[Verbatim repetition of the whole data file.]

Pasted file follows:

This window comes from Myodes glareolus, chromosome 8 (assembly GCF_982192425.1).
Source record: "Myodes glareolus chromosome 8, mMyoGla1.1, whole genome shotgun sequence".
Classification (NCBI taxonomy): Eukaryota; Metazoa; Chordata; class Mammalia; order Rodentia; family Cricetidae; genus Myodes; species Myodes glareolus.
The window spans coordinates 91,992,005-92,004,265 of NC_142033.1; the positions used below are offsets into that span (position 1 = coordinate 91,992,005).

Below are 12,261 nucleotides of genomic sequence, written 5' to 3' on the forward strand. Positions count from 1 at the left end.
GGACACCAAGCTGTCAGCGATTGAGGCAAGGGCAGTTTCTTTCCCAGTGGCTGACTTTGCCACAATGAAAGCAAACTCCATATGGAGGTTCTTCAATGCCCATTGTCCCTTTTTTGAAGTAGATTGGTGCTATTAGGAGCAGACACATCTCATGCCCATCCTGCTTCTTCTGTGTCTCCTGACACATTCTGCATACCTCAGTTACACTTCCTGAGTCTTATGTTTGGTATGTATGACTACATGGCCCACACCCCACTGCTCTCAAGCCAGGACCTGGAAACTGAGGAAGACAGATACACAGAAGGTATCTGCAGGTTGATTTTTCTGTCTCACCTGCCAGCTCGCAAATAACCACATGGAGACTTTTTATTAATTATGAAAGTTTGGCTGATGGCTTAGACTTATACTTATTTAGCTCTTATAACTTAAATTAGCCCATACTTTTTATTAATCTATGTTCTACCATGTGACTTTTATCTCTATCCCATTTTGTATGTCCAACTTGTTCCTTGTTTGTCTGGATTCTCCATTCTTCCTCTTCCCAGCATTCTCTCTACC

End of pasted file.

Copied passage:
This window comes from Myodes glareolus, chromosome 8 (assembly GCF_982192425.1).
Source record: "Myodes glareolus chromosome 8, mMyoGla1.1, whole genome shotgun sequence".
Classification (NCBI taxonomy): Eukaryota; Metazoa; Chordata; class Mammalia; order Rodentia; family Cricetidae; genus Myodes; species Myodes glareolus.
The window spans coordinates 91,992,005-92,004,265 of NC_142033.1; the positions used below are offsets into that span (position 1 = coordinate 91,992,005).

Below are 12,261 nucleotides of genomic sequence, written 5' to 3' on the forward strand. Positions count from 1 at the left end.
GGACACCAAGCTGTCAGCGATTGAGGCAAGGGCAGTTTCTTTCCCAGTGGCTGACTTTGCCACAATGAAAGCAAACTCCATATGGAGGTTCTTCAATGCCCATTGTCCCTTTTTTGAAGTAGATTGGTGCTATTAGGAGCAGACACATCTCATGCCCATCCTGCTTCTTCTGTGTCTCCTGACACATTCTGCATACCTCAGTTACACTTCCTGAGTCTTATGTTTGGTATGTATGACTACATGGCCCACACCCCACTGCTCTCAAGCCAGGACCTGGAAACTGAGGAAGACAGATACACAGAAGGTATCTGCAGGTTGATTTTTCTGTCTCACCTGCCAGCTCGCAAATAACCACATGGAGACTTTTTATTAATTATGAAAGTTTGGCTGATGGCTTAGACTTATACTTATTTAGCTCTTATAACTTAAATTAGCCCATACTTTTTATTAATCTATGTTCTACCATGTGACTTTTATCTCTATCCCATTTTGTATGTCCAACTTGTTCCTTGTTTGTCTGGATTCTCCATTCTTCCTCTTCCCAGCATTCTCTCTACC